In the twentieth century there has been more openness than in the past to the view that religious thinking ought not to be frozen around a particular historical model. Rather, it ought to be a creative, evolving process. Among the many contemporary varieties of Christianity some are more ready than others to take a serious interest in early writings about Jesus and his circle that are outside accepted scripture and to question whether a canon established seventeen or eighteen centuries ago, known only in edited form, ought to be regarded as uniquely authoritative today. In this atmosphere such texts as the Gospel of Thomas have found a more receptive audience than they would have found a century or even a generation earlier.
Lay Christians are unlikely to hear of the Gospel of Thomas from their priests or pastors. In many of the academies that educate the clergy, however, these texts now receive attention, and often even win respect.. The Gospel of Thomas in particular has had intensive study from scholars of Jewish and Christian biblical literature, history of religions, comparative religion, ancient languages, theology, and depth psychology. Much of the specialized study of this challenging piece of writing has been cautious and defensive. The defensiveness is readily understandable, for the picture of Jesus and his teaching that emerges is radically different from that long presented by mainstream Christianity. The least familiar parts -- those Sayings that have no parallels in the canonical gospels -- remain largely unexplored and unexplained.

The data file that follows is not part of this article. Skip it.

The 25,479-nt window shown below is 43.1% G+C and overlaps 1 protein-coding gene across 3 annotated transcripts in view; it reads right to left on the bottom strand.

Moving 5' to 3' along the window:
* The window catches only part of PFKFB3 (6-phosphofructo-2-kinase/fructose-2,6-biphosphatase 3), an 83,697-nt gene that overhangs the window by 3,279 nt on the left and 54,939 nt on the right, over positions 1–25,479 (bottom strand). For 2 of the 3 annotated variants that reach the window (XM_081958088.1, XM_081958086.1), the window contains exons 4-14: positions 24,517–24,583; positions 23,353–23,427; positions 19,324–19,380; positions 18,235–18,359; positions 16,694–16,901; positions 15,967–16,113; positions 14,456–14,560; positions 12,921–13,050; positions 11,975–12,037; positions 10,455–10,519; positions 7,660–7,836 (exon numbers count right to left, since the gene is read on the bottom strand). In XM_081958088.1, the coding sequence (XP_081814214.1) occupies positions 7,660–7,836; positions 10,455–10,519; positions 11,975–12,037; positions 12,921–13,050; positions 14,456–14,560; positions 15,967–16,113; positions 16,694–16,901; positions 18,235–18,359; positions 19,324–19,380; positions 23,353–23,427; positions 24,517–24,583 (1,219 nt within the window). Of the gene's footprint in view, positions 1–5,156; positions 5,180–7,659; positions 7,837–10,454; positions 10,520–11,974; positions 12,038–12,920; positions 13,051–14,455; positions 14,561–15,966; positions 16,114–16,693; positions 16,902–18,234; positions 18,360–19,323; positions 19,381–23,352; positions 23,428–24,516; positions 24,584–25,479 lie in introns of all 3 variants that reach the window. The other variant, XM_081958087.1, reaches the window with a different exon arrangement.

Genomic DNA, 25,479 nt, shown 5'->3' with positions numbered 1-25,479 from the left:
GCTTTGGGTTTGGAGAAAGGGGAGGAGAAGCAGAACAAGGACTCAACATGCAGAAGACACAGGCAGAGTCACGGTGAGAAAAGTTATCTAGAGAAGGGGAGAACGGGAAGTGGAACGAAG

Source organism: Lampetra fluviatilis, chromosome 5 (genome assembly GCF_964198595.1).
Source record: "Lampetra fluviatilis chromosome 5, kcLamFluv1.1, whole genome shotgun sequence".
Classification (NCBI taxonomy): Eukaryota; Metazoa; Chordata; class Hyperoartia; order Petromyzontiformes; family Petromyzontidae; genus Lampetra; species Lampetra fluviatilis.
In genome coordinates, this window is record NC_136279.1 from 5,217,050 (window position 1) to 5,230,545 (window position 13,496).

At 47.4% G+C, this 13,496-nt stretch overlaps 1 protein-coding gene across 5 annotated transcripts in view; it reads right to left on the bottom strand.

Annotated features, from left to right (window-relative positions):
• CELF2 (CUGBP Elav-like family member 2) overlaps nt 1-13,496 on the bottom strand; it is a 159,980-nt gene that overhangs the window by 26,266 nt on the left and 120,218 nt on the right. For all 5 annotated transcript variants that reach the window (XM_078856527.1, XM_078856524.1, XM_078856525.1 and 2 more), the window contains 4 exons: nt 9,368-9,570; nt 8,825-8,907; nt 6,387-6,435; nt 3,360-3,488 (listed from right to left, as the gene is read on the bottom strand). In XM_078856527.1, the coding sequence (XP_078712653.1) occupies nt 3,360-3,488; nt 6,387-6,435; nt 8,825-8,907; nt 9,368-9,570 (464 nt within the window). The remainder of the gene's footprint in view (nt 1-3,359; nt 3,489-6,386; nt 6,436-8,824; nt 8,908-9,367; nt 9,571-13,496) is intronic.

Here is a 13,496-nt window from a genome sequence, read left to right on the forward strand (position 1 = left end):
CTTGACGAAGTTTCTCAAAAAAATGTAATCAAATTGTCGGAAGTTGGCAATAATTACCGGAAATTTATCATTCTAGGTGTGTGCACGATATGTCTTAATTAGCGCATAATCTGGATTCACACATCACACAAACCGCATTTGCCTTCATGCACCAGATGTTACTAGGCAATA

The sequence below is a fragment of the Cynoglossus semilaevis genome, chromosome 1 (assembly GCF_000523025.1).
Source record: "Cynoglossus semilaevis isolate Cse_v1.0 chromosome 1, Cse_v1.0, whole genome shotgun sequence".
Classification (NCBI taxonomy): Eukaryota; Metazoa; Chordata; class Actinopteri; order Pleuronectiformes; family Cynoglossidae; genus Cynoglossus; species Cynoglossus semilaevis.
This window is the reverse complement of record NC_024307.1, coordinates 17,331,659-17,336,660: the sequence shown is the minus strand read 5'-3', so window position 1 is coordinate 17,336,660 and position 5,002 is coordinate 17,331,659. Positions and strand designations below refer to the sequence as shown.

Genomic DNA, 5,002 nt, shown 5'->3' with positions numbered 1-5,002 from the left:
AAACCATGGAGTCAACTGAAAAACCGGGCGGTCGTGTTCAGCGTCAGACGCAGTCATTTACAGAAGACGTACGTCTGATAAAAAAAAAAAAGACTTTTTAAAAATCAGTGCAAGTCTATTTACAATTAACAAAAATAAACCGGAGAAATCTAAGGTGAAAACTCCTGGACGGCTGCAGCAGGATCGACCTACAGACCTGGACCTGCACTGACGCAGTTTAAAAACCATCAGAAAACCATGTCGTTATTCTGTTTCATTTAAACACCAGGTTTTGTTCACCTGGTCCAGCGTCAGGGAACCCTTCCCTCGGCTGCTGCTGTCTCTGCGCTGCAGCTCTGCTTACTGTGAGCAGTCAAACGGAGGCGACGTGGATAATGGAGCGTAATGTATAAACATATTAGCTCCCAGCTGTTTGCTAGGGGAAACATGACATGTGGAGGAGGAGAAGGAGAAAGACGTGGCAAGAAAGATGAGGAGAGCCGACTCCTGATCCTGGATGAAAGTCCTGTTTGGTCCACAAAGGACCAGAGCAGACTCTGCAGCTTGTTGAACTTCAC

Other factors besides the finds at Nag Hammadi have been at work in the recent surge of interest in Gnosticism and systems contemporary with it or similar to it. Important ancient documents from Manicheans and Mandeans have been rediscovered in the twentieth century. Gershom Scholem's researches and writings on Jewish Kabbala made accessible for the first time, to general readers as well as specialized scholars, a history and analysis of Jewish mysticism of a definitely gnostic sort, from its early years near the beginning of the Christian era until recent times. Scholem dug out Kabbalist writings from forgotten corners of libraries and carefully guarded private archives, documenting a long history of speculations about the hidden meanings of the Torah -- speculations that produced a mixture of subtle metaphysics and fantastic mythology.
After World War Two the mystical systems of Asia, previously the object of slight attention in the West outside circles of specialists, began to be much more thoroughly and widely studied. A large body of scholarly studies and informed popular writings on Taoism, Muslim Sufism, Buddhism, and Hinduism has resulted. And yet, perhaps because serious scholars must set fences to the fields they cultivate, there has been remarkably little traffic between those concerned with Asian systems and those concerned with the origins and nature of Gnosticism, Hellenistic philosophy, early Christianity, and late Judaism.